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all the world shall be in, shall unite as the sparks of a raging furnace into a globe of fire, and roll upon its own principle, and increase by direct appearances, and intolerable reflections. He that stands in a church-yard in the time of a great plague, and hears the passing-bell perpetually telling the sad stories of death, and sees crowds of infected bodies pressing to their graves, and others sick and tremulous, and death, dressed up in all the images of sorrow, round about him, is not supported in his spirit by the variety of his sorrow: and at doomsday, when the terrors are universal, besides that it is itself so much greater, because it can affright the whole world, it is also made greater by communication and a sorrowful influence ; grief being then strongly infectious, when there is no variety of state, but an entire kingdom of fear; and amazement is the king of all our passions, and all the world its subjects: and that shriek must needs be terrible, when millions of men and women, at the same instant, shall fearfully cry out, and the noise shall mingle with the trumpet of the archangel, with the thunders of the dying and ing heavens, and the crack of the dissolving world, when the whole fabric of nature shall shake into dissolution and eternal ashes. But this general consideration may be heightened with four or five circumstances.

1. Consider what an infinite multitude of angels, and men, and women, shall then appear; it is a huge assembly, when the men of one kingdom, the men of one age in a single province, are gathered together into heaps and confusion of disorder; but then, all kingdoms of all ages, all the armies that ever mustered, all the world that Augustus Cæsar taxed, all those hundreds of millions that were slain in all the Roman wars, from Numa's time till Italy was broken into principalities and small exarchates; all these, and all that can come into numbers, and that did descend from the loins of Adam, shall at once be represented; to which account if we add the armies of heaven, the nine orders of blessed spirits, and the infinite numbers in every order, we may suppose the numbers fit to express the majesty of that God, and the terror of that Judge, who is the Lord and Father of all that unimaginable multitude. “ Erit terror ingens tot simul tantorumque populorum.”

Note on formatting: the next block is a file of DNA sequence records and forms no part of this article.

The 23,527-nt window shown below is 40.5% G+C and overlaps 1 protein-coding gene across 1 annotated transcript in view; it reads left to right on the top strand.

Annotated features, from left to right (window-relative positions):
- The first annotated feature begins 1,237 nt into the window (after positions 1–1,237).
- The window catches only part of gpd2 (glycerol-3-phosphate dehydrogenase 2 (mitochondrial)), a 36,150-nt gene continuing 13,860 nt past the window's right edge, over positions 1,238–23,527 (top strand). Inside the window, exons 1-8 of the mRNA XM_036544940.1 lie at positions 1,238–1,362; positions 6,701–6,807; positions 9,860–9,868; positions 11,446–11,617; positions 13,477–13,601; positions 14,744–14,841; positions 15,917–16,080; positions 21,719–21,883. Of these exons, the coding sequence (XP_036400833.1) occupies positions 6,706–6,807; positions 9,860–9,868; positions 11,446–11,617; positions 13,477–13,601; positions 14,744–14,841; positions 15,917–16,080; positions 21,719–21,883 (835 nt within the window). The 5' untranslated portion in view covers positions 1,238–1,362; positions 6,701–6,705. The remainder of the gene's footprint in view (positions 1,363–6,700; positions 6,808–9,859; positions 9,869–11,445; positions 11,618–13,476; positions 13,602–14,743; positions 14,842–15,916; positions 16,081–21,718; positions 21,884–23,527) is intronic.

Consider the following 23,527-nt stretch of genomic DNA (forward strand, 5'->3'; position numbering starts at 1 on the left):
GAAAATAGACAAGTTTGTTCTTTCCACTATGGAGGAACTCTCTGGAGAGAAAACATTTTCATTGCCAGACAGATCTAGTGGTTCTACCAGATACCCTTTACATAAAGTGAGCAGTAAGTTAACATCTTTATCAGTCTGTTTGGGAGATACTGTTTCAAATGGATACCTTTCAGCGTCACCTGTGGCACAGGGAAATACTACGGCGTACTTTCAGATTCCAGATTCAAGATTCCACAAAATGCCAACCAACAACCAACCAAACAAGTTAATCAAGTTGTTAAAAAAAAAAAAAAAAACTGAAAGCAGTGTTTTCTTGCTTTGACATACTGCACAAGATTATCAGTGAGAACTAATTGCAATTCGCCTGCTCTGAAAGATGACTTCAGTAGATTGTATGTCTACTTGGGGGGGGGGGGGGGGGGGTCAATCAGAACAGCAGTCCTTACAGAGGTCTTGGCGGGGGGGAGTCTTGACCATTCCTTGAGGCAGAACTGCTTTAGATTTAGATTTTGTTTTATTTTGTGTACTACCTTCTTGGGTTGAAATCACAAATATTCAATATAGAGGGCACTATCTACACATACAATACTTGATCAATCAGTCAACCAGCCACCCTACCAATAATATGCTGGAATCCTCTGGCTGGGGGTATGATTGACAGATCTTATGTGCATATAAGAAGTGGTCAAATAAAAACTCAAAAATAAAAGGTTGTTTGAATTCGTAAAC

a Florus.

2. In this great multitude we shall meet all those, who, by their example and their holy precepts, have, like tapers, enkindled with a beam of the Sun of Righteousness, enlightened us, and taught us to walk in the paths of justice. There we shall see all those good' men, whom God sent to preach to us, and recal: us from human follies and inhuman practices : and when we espy the good man, that chid us for our last drunkenness or adulteries, it shall then also be remembered how we mocked at counsel, and were civilly modest at the reproof, but laughed when the man was gone, and accepted it for a religious compliment, and took our leaves, and went and did the same again. But then, things shall put on another face; and that we smiled at here and slighted fondly, shall then be the greatest terror in the world; men shall feel that they once laughed at their own destruction, and rejected health, when it was offered by a man of God upon no other condition, but that they would be wise, and not be in love with death. Then they shall perceive, that if they had obeyed an easy and a sober counsel, they had been partners of the same felicity, which they see so illustrious upon the heads of those preachers, “ whose work is with the Lord,” and who, by their life and doctrine, endeavoured to snatch the soul of their friend or relatives from an intolerable misery. But he that sees a crown put upon their heads, that give good counsel, and preach holy and severe sermons with designs of charity and piety, will also then perceive that God did not send preachers for nothing, on trifling errands and without regard: but that work, which he crowns in them, he purposed should be effective to us, persuasive to the understanding, and active upon our consciences. Good preachers, by their doctrine, and all good men, by their lives, are the accusers of the disobedient; and they shall rise up from their seats, and judge and condemn the follies of those who thought their piety to be want of courage, and their discourses pedantical, and their reproofs the priests' trade, but of no signification, because they preferred moments before eternity.